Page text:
Healing the breech? After several years of severely strained relations and, in some instances, open hostility between the US and Sudan, an exchange of diplomats could herald a new era of cooperation.

Author:Luxner, Larry
Position:Washington & Khartoum
 
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If the United States had only listened to Sudan back in the mid-1990s, the tragedy of 11 September might have been avoided. So says Khidir Haroun Ahmed, the country's top diplomat in Washington.

Ahmed, in an interview with The Middle East, insists his government desperately tried to tip off the Clinton administration about Osama bin Laden's operatives in Khartoum. But US officials, who eyed Sudan with open hostility, rebuffed those efforts.

On 20 August 1998, following the devastating terrorist attacks against American embassies in Kenya and Tanzania, Clinton ordered the destruction of what his advisors thought was an Al Qaeda weapons facility in Khartoum. Only after Tomahawk missiles reduced the Al Shifa facility to rubble was it learned that the factory had produced not VX nerve gas for Osama bin Laden but vaccines and medicines for the United Nations.

"Following the American bombardment of the plant, our government recalled its ambassador here," Ahmed told The Middle East. "In November 1998 the embassy was closed in a show of protest and remained so until March 2001."

By then, George W. Bush was in the White House, and Sudan--eager to have its name removed from the State Department list of states supporting terrorism--decided it was time to mend fences. Thanks to his prior experience as director of American affairs for the Sudanese Foreign Ministry in Khartoum, Ahmed, then serving as Sudan's ambassador to Japan, was chosen to reopen the embassy. He arrived in the US from Tokyo just over two years ago.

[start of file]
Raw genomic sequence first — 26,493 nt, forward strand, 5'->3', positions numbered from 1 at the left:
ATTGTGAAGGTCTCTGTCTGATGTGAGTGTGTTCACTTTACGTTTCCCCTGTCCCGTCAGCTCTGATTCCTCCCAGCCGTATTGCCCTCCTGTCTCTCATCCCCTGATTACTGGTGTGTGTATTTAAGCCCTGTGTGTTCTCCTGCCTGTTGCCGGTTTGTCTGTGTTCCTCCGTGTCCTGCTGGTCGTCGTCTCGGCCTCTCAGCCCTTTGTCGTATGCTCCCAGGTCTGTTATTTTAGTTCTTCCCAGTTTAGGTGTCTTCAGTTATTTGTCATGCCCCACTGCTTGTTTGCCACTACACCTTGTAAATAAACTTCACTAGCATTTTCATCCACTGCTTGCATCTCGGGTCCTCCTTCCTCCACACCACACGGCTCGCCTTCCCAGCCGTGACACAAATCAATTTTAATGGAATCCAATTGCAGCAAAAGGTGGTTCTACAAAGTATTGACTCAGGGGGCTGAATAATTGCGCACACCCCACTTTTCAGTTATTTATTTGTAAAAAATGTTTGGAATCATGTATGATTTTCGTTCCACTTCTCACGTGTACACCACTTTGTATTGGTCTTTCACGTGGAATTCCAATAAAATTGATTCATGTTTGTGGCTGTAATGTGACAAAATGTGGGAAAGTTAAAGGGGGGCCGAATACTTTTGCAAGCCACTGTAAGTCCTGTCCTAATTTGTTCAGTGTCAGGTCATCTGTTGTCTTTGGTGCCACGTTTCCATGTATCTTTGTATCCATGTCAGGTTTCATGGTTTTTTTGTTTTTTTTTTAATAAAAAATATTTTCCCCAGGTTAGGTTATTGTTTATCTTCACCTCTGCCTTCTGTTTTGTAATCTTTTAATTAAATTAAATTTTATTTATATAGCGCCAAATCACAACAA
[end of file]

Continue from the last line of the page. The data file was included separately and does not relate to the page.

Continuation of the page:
Yet because bilateral relations have not been fully repaired, 52 year old Ahmed still holds the rank of charge d'affaires rather than ambassador.

"Compared to the past, relations are certainly much better now, though they haven't yet fulfilled our ambitions," he said. "According to senior American officials, Sudan is cooperating very well with the US in two areas: the [internal] peace process and the war on terrorism. We believe these credentials should be enough to take us off the list of countries sponsoring international terrorism."

Measuring more than 900,000 square miles, Sudan is the largest country in Africa, a potentially wealthy country, with vast reserves of precious metals and possibly petroleum.

Yet other statistics tell a different story. Sudan remains on the United Nations list of the world's 48 least developed countries. A punishing civil war between the predominantly Muslim north and the animist and Christian south has raged...

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